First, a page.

Hollywood Flashback: 25 Years Ago, ‘Citizen Ruth’ Sent Up the Abortion Debate

When Citizen Ruth was released on Dec. 13, 1996, director Alexander Payne never expected the abortion debate at the center of his feature directorial debut to remain relevant 25 years later.

Payne, who would go on to win the best screenplay Oscar for his films Sideways and The Descendants, had yet to work on a feature when he and then-roommate Jim Taylor spotted a New York Times story about a pregnant woman in North Dakota who was arrested for drug use and drew support from both sides of the abortion argument. The writing partners saw this as fodder for an acerbic comedy, and penned the script in which a tug-of-war ensues between anti-abortion and abortion-rights activists who target the titular woman — a recently impregnated addict who along with her drug arrest is charged with endangering the life of a fetus — as a means of advancing their personal causes. However, it was tough to find financing for an abortion comedy.

“Everyone said no, and I had actually even given up on it,” Payne tells THR.

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The Hollywood Reporter

Eventually, a producer with a Miramax deal helped set it up on a $2 million budget. Payne, who didn’t have Hollywood connections, recalls Laura Dern’s then-boyfriend Jeff Goldblum somehow finding the script and encouraging her to star in it.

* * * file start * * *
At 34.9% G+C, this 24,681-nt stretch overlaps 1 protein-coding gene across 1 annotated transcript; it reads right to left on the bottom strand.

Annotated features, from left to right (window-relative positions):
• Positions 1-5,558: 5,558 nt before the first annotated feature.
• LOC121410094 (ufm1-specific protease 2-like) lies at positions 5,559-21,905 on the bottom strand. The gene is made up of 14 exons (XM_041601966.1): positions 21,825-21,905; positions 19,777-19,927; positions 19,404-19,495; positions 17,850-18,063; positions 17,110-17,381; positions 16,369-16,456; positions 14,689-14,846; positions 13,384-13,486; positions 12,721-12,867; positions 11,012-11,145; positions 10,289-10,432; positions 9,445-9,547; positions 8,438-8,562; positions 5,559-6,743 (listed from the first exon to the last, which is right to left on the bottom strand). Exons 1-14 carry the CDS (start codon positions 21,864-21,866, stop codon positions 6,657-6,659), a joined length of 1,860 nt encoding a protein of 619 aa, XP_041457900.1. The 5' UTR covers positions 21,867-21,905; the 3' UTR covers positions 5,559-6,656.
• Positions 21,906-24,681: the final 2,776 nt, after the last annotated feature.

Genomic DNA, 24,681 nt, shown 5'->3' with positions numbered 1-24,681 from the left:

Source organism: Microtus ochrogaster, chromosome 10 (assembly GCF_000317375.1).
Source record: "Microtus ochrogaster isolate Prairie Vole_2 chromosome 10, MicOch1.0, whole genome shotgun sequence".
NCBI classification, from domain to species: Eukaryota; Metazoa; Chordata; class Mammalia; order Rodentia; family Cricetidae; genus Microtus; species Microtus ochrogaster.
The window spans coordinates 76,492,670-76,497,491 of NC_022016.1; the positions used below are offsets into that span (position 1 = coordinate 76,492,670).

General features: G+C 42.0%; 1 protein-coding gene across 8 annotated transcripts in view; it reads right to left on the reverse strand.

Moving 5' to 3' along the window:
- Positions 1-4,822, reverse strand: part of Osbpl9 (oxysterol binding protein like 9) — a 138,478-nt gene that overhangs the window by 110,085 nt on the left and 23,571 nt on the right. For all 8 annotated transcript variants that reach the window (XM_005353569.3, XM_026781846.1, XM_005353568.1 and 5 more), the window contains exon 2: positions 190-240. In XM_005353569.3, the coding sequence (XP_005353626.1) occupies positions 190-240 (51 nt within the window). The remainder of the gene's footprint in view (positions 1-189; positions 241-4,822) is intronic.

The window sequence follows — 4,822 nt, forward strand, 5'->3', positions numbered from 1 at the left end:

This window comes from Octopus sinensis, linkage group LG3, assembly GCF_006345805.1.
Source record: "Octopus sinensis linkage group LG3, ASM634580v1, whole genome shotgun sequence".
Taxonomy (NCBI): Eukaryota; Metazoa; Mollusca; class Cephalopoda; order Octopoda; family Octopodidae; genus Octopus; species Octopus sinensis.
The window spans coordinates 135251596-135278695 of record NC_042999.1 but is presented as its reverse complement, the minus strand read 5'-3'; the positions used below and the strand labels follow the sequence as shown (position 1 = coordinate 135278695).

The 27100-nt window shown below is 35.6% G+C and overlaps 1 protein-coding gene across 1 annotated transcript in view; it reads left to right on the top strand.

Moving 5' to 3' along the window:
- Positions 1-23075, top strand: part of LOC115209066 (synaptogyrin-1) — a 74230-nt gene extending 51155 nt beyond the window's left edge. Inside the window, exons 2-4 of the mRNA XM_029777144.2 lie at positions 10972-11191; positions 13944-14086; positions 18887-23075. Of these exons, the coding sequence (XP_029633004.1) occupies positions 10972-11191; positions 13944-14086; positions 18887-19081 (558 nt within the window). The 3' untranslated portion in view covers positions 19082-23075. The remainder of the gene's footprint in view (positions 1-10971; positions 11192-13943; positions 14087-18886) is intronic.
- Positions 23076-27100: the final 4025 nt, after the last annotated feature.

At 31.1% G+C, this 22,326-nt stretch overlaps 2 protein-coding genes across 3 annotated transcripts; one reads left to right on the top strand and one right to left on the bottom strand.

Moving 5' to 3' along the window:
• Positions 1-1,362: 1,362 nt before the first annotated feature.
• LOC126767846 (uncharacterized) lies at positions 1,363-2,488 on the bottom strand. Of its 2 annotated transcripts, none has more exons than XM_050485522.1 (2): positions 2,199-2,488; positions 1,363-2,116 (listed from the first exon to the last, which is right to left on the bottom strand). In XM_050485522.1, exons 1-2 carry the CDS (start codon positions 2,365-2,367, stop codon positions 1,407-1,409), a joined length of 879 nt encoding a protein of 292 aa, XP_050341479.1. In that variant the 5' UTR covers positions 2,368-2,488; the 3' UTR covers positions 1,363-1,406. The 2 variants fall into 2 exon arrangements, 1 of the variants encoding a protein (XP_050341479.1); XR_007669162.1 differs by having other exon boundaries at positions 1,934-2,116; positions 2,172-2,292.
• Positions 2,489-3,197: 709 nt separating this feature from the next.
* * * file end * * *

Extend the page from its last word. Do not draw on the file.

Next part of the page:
Citizen Ruth, with a cast that would include Swoosie Kurtz and Tippi Hedren as abortion-rights activists and Burt Reynolds as an anti-abortion evangelist, debuted at Sundance in January 1996, earning positive buzz, and went on to screen at Cannes. THR‘s review from that festival (pictured at right) praised its “strong ensemble cast” and added that “Dern distinguishes herself as the frazzled, self-destructive Ruth.”

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Payne acknowledges that the film wasn’t a financial success but credits the favorable notices for helping him land his second film, 1999’s Election. “Nobody wants to see a message movie of any type,” the director says. “You can certainly see a message in it of advocating freedom for the individual, but it doesn’t announce it in a partisan way. That’s what has made this modest little film survive.”

This story first appeared in the July 15 issue of The Hollywood Reporter magazine. Click here to subscribe.

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